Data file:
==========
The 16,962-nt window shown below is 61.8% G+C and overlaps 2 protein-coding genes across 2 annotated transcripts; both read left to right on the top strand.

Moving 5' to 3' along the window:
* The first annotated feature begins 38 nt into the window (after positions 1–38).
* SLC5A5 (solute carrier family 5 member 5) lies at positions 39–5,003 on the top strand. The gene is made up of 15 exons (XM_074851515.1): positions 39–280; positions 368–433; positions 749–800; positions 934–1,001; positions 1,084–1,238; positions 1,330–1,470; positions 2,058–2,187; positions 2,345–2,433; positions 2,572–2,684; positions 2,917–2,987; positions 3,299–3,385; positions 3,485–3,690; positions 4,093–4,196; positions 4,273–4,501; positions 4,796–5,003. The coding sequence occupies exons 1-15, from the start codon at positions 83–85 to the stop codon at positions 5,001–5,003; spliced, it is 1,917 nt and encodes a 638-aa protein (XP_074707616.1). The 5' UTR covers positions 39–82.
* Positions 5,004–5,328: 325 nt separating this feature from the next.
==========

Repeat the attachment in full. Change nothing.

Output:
The 16,962-nt window shown below is 61.8% G+C and overlaps 2 protein-coding genes across 2 annotated transcripts; both read left to right on the top strand.

Moving 5' to 3' along the window:
* The first annotated feature begins 38 nt into the window (after positions 1–38).
* SLC5A5 (solute carrier family 5 member 5) lies at positions 39–5,003 on the top strand. The gene is made up of 15 exons (XM_074851515.1): positions 39–280; positions 368–433; positions 749–800; positions 934–1,001; positions 1,084–1,238; positions 1,330–1,470; positions 2,058–2,187; positions 2,345–2,433; positions 2,572–2,684; positions 2,917–2,987; positions 3,299–3,385; positions 3,485–3,690; positions 4,093–4,196; positions 4,273–4,501; positions 4,796–5,003. The coding sequence occupies exons 1-15, from the start codon at positions 83–85 to the stop codon at positions 5,001–5,003; spliced, it is 1,917 nt and encodes a 638-aa protein (XP_074707616.1). The 5' UTR covers positions 39–82.
* Positions 5,004–5,328: 325 nt separating this feature from the next.